“These posters give you an idea of the breadth of places Motown performers were playing,” Kramer said. “They’d play arenas, high schools, theaters and also posh nightclubs like the Copacabana in New York,” Kramer said. “They played every possible circuit.”

Other items in the exhibit include the dress Supreme Mary Wilson wore for the group’s first appearance on the Ed Sullivan Show after the departure of Diana Ross, the outfit and glasses Stevie Wonder wore for his halftime performance at the 1999 Super Bowl and a stage costume worn by Miracle Bobby Rogers in the 1970s.

“Rogers’ suit is an example of the over-the-top clothing vocal groups wore at the time,” Kramer said. “There’s no reason for this to have been made except for a performer. This is not street wear.”

Thanks to a loan from the Universal Music Group, which owns the Motown label, many of the artifacts have never been displayed before.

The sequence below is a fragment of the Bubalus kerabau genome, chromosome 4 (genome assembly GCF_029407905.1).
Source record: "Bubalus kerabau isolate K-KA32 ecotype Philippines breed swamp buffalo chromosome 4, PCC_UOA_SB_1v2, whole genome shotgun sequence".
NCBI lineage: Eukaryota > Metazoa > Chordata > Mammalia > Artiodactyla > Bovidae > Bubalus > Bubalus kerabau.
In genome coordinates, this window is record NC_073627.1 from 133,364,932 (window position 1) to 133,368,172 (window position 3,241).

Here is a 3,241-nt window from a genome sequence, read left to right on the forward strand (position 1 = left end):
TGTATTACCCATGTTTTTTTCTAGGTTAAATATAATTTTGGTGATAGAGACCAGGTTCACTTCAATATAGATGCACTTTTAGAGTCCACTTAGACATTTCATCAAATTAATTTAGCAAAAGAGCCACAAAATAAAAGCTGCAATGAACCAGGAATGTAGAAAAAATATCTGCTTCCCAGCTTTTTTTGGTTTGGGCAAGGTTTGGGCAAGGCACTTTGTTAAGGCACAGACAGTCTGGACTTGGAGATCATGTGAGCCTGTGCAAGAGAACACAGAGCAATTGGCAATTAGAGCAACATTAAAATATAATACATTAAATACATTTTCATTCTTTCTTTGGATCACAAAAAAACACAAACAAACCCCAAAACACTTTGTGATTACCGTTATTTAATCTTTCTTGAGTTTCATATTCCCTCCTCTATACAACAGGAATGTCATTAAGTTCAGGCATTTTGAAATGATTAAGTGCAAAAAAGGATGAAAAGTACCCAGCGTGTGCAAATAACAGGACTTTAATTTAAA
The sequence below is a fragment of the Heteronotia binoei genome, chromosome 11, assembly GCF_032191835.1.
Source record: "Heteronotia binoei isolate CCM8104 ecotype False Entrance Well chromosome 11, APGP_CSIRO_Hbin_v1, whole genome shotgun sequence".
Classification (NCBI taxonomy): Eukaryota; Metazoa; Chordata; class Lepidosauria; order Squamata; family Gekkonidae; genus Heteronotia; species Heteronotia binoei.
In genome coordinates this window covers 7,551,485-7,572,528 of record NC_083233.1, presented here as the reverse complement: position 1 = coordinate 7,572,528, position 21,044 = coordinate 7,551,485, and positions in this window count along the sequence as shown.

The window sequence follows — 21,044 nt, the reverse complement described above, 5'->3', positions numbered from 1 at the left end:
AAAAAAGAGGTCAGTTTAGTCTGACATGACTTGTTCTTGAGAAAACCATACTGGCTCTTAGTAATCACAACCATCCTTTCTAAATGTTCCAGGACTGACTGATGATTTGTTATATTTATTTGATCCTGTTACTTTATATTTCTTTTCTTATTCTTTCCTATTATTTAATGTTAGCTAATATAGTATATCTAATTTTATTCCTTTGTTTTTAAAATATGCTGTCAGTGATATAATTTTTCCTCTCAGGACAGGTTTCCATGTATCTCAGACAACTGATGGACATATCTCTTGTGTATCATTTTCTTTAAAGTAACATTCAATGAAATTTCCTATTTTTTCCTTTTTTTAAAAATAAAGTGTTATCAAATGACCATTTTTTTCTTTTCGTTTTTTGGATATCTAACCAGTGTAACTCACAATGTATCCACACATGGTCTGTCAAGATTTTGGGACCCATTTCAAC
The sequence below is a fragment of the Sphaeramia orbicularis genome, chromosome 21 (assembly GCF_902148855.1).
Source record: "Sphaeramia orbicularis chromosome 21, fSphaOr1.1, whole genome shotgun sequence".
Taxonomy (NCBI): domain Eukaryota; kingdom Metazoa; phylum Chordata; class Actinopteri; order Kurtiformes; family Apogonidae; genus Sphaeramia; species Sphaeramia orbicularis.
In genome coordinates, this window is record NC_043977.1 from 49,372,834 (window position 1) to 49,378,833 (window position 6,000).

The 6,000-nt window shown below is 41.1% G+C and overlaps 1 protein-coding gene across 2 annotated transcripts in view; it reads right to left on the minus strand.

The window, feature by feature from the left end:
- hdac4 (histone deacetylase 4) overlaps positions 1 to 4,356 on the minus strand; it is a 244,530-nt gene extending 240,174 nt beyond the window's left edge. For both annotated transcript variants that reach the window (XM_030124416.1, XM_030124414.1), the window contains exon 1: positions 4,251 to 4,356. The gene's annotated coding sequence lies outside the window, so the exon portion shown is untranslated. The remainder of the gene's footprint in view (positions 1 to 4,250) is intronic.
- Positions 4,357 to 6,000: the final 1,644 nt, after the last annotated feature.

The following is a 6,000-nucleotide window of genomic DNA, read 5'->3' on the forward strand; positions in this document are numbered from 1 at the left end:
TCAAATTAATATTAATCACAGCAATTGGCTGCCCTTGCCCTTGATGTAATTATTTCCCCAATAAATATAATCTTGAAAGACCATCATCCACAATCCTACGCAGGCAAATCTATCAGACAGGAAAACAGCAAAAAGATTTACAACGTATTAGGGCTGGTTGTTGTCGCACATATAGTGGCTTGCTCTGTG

“A lot of Motown stuff didn’t make it past the original era,” Kramer said. “The only item we’ve shown before is Rick James’ bass.”

For many of the Motown session musicians, playing for Hitsville was just another gig. But 50 years later, the notes they laid down still resonate.

After 50 years and several generations Motown is still a staple of radio, music, movies, television, commercials,” Kramer said. “That’s part of (label founder Berry) Gordy’s vision to make the music palatable to all ages.”

To learn more about museum hours and ticket information, visit the Rock and Roll Hall of Fame Website.

Keep Reading:

Rock Hall Celebrates the 40th Anniversary of Woodstock

George Kalinsky: Painting with Light (Rock Hall photo exhibit)

Bruce Springsteen Rocks the Hall (part one)

Bruce Springsteen Rocks the Hall (part two)

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Four Tops – “It’s the Same Old Song,” Pop #5, R&B #2

By Joel Francis

There’s a good reason why “It’s the Same Old Song” sounds so much like the Four Tops’ previous hit, “I Can’t Help Myself:” both songs are built on the same chords, only in reverse order.

When “I Can’t Help Myself” hit No. 1 in June, 1965, the Tops’ old label, Columbia, tried to cash in by re-releasing a five-year-old Tops single. An upset Berry Gordy countered that Motown needed to quash that single with one of their own – in just 24 hours.